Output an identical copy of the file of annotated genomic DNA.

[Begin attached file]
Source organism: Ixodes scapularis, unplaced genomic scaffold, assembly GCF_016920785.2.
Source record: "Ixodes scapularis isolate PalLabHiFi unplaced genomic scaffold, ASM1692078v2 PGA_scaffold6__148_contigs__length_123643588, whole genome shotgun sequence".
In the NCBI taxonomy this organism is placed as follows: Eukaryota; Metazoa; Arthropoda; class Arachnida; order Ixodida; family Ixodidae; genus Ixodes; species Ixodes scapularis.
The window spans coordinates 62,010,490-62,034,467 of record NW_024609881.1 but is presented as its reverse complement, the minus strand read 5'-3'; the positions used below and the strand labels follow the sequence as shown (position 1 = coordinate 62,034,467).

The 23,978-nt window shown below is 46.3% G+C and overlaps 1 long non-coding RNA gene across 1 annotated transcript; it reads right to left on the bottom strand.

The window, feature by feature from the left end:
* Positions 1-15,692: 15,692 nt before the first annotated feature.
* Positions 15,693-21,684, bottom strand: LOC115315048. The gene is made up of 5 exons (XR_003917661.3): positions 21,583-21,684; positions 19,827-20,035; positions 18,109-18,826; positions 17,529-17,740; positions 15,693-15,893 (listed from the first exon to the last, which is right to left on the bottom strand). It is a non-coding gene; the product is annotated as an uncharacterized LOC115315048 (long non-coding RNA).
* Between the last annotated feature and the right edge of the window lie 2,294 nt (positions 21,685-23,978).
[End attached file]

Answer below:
Source organism: Ixodes scapularis, unplaced genomic scaffold, assembly GCF_016920785.2.
Source record: "Ixodes scapularis isolate PalLabHiFi unplaced genomic scaffold, ASM1692078v2 PGA_scaffold6__148_contigs__length_123643588, whole genome shotgun sequence".
In the NCBI taxonomy this organism is placed as follows: Eukaryota; Metazoa; Arthropoda; class Arachnida; order Ixodida; family Ixodidae; genus Ixodes; species Ixodes scapularis.
The window spans coordinates 62,010,490-62,034,467 of record NW_024609881.1 but is presented as its reverse complement, the minus strand read 5'-3'; the positions used below and the strand labels follow the sequence as shown (position 1 = coordinate 62,034,467).

The 23,978-nt window shown below is 46.3% G+C and overlaps 1 long non-coding RNA gene across 1 annotated transcript; it reads right to left on the bottom strand.

The window, feature by feature from the left end:
* Positions 1-15,692: 15,692 nt before the first annotated feature.
* Positions 15,693-21,684, bottom strand: LOC115315048. The gene is made up of 5 exons (XR_003917661.3): positions 21,583-21,684; positions 19,827-20,035; positions 18,109-18,826; positions 17,529-17,740; positions 15,693-15,893 (listed from the first exon to the last, which is right to left on the bottom strand). It is a non-coding gene; the product is annotated as an uncharacterized LOC115315048 (long non-coding RNA).
* Between the last annotated feature and the right edge of the window lie 2,294 nt (positions 21,685-23,978).